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Auckland commuters react to proposed congestion charges. See full video at the PMN News YouTube channel.

Photo/ PMN News video screenshot


Auckland commuters not keen on congestion charges

The proposed congestion charges have caused a stir from local communities and councillors.

Auckland drivers may need to dip into their pockets for congestion charges due a proposal by the local council.

Auckland Mayor Wayne Brown is proposing a charge of $3.50-$5 for travelling on State Highway 1 between Penrose and Greenlane and State Highway 16 between Lincoln Road and Te Atatū Road during peak times.

Auckland councillor Alf Filipaina says this could work, but a lot needs to be done first.

“There has to be some consultation with employers, there has to be consultation with our communities, especially those who are going to be affected.”

Auckland Council’s transport and infrastructure committee met on Thursday, and voted to create a team aimed at bringing in the changes by 2025.


Possible additional congestion charge zones to be added in the next 5 years. Photo/Auckland Council report

Councillor Josephine Bartley raised questions about the equity of putting charges in place.

“A lot of our communities from south and west that are coming into the city, they don’t have a choice of working from home, are in those low-skilled jobs, so wouldn’t be able to negotiate start times and finish times with their employers.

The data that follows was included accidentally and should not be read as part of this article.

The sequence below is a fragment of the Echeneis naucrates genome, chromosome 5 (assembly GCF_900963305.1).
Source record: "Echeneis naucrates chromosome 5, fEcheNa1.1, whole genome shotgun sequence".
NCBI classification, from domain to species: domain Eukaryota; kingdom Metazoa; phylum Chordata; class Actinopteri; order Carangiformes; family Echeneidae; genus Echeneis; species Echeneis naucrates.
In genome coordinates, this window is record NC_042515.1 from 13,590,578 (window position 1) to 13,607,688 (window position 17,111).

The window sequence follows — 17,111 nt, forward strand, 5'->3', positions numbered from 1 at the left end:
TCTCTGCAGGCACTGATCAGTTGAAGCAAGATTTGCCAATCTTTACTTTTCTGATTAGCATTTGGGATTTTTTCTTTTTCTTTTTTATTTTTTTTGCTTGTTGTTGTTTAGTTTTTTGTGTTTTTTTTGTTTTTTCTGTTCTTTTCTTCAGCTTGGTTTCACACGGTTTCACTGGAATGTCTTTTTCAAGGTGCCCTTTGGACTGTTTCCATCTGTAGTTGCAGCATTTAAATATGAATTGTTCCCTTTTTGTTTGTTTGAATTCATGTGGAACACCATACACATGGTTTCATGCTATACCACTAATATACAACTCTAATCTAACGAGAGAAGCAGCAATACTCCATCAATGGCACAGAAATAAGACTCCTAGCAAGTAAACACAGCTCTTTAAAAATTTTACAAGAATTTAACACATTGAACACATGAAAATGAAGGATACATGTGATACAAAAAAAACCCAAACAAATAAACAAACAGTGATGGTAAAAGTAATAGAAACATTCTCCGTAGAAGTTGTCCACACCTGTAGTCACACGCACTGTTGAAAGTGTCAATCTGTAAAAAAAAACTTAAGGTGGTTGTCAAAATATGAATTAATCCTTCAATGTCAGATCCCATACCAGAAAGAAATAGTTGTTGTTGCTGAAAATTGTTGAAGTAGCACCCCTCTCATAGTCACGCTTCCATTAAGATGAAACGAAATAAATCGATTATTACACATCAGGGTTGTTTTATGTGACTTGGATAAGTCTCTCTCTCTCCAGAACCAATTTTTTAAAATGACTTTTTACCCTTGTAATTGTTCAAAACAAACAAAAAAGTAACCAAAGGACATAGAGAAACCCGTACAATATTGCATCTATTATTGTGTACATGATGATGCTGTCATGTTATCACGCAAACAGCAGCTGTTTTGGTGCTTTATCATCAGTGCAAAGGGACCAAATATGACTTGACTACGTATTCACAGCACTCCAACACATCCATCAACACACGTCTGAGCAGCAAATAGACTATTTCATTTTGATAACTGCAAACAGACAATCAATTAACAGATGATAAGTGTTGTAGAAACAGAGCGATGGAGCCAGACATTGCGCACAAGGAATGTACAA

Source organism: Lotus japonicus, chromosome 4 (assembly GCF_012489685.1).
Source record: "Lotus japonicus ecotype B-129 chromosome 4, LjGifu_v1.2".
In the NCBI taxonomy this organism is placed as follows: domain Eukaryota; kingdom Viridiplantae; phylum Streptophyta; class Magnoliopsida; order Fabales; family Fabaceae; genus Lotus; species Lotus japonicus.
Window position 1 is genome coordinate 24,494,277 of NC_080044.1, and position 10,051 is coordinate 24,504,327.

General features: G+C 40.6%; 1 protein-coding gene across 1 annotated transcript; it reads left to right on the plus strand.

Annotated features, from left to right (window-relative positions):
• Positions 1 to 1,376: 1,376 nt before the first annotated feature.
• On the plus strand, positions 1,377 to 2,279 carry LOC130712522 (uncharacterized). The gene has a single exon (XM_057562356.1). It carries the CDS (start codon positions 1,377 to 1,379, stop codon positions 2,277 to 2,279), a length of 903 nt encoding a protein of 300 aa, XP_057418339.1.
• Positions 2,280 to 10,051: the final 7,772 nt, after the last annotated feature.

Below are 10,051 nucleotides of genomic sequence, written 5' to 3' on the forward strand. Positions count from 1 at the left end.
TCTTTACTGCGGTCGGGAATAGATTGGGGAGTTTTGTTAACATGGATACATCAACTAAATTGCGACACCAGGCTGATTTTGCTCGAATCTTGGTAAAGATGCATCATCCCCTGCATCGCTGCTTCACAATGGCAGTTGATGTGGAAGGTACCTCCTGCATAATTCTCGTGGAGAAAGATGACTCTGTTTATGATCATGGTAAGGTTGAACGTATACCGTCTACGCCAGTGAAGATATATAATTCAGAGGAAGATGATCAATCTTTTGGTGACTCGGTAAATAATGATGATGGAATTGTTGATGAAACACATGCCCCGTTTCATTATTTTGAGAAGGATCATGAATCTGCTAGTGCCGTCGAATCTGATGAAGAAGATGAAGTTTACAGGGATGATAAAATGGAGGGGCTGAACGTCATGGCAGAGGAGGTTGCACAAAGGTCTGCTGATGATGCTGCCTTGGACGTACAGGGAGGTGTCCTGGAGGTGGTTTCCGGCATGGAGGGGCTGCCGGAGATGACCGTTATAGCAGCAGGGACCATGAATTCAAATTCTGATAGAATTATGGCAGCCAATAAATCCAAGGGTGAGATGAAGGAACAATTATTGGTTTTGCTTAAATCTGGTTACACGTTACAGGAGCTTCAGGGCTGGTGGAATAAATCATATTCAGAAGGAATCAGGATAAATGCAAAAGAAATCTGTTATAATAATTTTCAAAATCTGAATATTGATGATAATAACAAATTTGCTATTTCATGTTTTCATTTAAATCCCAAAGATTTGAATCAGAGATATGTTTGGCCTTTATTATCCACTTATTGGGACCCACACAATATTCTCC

“It is going to be those on lower incomes who will be hit hardest by this.”

Bartley says locals near motorway entry points at Ellerslie and Greenlane also have concerns.

“Those areas are already congested, and we’re just going to add to it more if people are going to avoid the motorway and they’re just going to fill up the suburbs nearby.”

Speaking to Levi Matutia-Morgan on 531pi's Pacific Mornings, Filipaina warns the charges could just divert traffic to other areas.

“They're gonna use some of the other roads within Tāmaki Makaurau, they'll be then blocking those roads.

“Those people who have to go into town like the ports, it's going to cost them more money because they have to be on the road longer because they're diverting away from the congestion charges.”

Money, the driving factor

Filipaina says if the National government fulfils their campaign promise, the city needs to look at other ways of making up that financial loss for local roading projects.

“The incoming government has indicated that the regional fuel tax will be taken, which means the money that has been generated to help the transport system, that's going to be gone. “If that's the case, we will be losing millions of dollars that have been generated that gets targeted.”

Filipaina says he supports either one charge or the other, and Aucklanders shouldn’t be penalised twice.

“No way at all will I be supporting congestion charging and the regional fuel tax at the same time.

“Our community will be hit: cost of living, and with inflation and with the interest rates rising, I will be pushing that the congestion charging will be instead of, not with the regional field tax.”

The changes could come into effect by 2025 and then expanded.